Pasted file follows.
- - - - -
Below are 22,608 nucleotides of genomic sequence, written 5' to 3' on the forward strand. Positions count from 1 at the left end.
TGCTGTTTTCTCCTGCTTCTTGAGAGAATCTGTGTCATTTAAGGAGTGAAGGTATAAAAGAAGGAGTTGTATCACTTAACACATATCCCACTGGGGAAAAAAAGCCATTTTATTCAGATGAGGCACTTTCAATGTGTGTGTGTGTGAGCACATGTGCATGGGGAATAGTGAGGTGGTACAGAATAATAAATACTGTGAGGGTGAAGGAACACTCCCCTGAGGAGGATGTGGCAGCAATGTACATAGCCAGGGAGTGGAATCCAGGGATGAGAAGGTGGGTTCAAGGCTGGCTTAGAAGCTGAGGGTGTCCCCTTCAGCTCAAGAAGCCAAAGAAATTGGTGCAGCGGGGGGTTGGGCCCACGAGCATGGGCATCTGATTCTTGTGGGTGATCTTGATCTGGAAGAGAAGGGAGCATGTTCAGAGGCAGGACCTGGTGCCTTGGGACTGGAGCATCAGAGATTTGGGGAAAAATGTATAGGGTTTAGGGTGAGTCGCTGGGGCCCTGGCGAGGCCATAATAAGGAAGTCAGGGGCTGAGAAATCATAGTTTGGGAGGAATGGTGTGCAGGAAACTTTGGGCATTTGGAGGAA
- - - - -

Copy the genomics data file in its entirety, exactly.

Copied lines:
Below are 22,608 nucleotides of genomic sequence, written 5' to 3' on the forward strand. Positions count from 1 at the left end.
TGCTGTTTTCTCCTGCTTCTTGAGAGAATCTGTGTCATTTAAGGAGTGAAGGTATAAAAGAAGGAGTTGTATCACTTAACACATATCCCACTGGGGAAAAAAAGCCATTTTATTCAGATGAGGCACTTTCAATGTGTGTGTGTGTGAGCACATGTGCATGGGGAATAGTGAGGTGGTACAGAATAATAAATACTGTGAGGGTGAAGGAACACTCCCCTGAGGAGGATGTGGCAGCAATGTACATAGCCAGGGAGTGGAATCCAGGGATGAGAAGGTGGGTTCAAGGCTGGCTTAGAAGCTGAGGGTGTCCCCTTCAGCTCAAGAAGCCAAAGAAATTGGTGCAGCGGGGGGTTGGGCCCACGAGCATGGGCATCTGATTCTTGTGGGTGATCTTGATCTGGAAGAGAAGGGAGCATGTTCAGAGGCAGGACCTGGTGCCTTGGGACTGGAGCATCAGAGATTTGGGGAAAAATGTATAGGGTTTAGGGTGAGTCGCTGGGGCCCTGGCGAGGCCATAATAAGGAAGTCAGGGGCTGAGAAATCATAGTTTGGGAGGAATGGTGTGCAGGAAACTTTGGGCATTTGGAGGAA